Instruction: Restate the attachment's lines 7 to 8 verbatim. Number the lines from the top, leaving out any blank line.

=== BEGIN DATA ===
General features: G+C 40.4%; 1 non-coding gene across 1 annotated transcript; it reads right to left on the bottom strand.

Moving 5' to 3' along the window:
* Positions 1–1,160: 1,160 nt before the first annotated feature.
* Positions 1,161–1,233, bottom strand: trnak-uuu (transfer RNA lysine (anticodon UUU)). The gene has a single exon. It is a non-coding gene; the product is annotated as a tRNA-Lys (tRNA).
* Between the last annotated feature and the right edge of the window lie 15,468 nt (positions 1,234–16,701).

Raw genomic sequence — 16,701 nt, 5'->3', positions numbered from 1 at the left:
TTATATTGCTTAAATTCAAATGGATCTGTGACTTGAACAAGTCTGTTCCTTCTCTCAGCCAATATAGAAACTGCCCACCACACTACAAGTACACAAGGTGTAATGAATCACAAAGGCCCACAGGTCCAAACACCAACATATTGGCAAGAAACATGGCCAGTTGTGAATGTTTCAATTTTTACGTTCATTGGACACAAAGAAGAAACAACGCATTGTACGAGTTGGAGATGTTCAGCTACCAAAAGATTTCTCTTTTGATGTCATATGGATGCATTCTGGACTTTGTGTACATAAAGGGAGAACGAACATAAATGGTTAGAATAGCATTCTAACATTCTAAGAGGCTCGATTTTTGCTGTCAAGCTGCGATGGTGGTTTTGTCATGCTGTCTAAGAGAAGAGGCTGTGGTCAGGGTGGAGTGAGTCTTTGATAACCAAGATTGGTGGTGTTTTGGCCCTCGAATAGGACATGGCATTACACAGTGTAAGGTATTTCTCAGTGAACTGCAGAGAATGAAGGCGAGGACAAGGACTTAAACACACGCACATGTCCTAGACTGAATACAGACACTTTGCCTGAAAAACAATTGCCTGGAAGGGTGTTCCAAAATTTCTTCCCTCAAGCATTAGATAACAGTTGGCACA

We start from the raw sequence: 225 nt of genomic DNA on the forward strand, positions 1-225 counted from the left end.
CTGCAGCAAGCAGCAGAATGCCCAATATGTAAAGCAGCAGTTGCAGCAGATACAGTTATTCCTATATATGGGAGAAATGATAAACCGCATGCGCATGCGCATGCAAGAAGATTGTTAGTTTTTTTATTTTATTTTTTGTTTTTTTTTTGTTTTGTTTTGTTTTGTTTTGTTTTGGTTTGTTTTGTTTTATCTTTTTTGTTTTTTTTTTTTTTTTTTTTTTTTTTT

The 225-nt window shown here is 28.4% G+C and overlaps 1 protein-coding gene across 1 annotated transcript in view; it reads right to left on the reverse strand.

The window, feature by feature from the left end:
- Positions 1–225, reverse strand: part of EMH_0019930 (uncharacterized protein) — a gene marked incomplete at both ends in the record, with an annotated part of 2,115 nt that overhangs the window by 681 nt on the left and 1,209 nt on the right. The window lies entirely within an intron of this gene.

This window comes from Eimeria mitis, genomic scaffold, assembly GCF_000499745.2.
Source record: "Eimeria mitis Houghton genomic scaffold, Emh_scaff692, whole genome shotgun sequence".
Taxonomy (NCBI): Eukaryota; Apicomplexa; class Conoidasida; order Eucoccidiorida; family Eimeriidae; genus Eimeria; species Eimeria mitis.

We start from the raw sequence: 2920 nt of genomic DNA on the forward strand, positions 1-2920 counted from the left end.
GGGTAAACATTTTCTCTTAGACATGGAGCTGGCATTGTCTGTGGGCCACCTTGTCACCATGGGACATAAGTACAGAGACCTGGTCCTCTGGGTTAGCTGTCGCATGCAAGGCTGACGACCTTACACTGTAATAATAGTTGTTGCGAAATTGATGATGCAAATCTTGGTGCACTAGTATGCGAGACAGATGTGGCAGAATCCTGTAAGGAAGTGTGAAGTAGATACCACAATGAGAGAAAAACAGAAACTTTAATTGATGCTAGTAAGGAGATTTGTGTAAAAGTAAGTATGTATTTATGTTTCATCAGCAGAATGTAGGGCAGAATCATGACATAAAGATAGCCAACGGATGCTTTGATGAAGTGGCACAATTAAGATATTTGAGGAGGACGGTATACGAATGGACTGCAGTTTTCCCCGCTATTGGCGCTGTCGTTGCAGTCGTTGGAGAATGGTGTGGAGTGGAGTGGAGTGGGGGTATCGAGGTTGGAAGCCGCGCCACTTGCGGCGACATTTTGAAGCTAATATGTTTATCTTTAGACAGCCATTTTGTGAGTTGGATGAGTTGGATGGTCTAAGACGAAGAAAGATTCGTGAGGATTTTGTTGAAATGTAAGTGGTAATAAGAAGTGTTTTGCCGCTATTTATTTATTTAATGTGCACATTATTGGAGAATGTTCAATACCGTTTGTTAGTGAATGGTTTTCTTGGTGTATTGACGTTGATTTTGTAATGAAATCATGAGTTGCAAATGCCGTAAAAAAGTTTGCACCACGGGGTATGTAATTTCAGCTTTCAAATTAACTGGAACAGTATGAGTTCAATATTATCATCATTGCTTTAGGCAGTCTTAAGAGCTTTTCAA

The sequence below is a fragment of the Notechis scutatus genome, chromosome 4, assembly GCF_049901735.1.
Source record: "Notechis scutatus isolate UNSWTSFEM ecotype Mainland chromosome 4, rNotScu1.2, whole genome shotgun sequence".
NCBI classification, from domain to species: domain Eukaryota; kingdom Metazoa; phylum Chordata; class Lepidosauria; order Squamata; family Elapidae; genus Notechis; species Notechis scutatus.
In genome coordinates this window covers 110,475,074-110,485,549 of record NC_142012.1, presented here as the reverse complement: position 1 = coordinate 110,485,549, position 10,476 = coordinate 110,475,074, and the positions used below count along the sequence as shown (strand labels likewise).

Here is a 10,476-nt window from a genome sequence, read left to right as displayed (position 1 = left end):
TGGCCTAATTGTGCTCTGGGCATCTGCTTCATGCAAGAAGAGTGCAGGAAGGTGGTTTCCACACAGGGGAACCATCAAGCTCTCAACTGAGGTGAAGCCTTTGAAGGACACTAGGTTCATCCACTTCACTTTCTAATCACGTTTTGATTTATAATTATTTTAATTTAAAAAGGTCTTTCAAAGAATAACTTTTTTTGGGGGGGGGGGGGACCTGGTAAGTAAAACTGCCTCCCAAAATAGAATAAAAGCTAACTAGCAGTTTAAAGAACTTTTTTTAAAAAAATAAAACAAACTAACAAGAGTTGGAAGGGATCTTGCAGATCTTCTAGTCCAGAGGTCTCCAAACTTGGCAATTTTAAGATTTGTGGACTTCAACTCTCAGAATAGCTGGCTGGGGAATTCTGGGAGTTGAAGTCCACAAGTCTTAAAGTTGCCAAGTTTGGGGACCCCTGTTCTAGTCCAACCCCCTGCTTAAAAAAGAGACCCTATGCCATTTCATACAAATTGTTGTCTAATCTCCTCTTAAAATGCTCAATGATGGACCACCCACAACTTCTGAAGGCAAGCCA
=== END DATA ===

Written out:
TTATATTGCTTAAATTCAAATGGATCTGTGACTTGAACAAGTCTGTTCCTTCTCTCAGCCAATATAGAAACTGCCCACCACACTACAAGTACACAAGGTGTAATGAATCACAAAGGCCCACAGGTCCAAACACCAACATATTGGCAAGAAACATGGCCAGTTGTGAATGTTTCAATTTTTACGTTCATTGGACACAAAGAAGAAACAACGCATTGTACGAGTTGGAGATGTTCAGCTACCAAAAGATTTCTCTTTTGATGTCATATGGATGCATTCTGGACTTTGTGTACATAAAGGGAGAACGAACATAAATGGTTAGAATAGCATTCTAACATTCTAAGAGGCTCGATTTTTGCTGTCAAGCTGCGATGGTGGTTTTGTCATGCTGTCTAAGAGAAGAGGCTGTGGTCAGGGTGGAGTGAGTCTTTGATAACCAAGATTGGTGGTGTTTTGGCCCTCGAATAGGACATGGCATTACACAGTGTAAGGTATTTCTCAGTGAACTGCAGAGAATGAAGGCGAGGACAAGGACTTAAACACACGCACATGTCCTAGACTGAATACAGACACTTTGCCTGAAAAACAATTGCCTGGAAGGGTGTTCCAAAATTTCTTCCCTCAAGCATTAGATAACAGTTGGCACA

We start from the raw sequence: 225 nt of genomic DNA on the forward strand, positions 1-225 counted from the left end.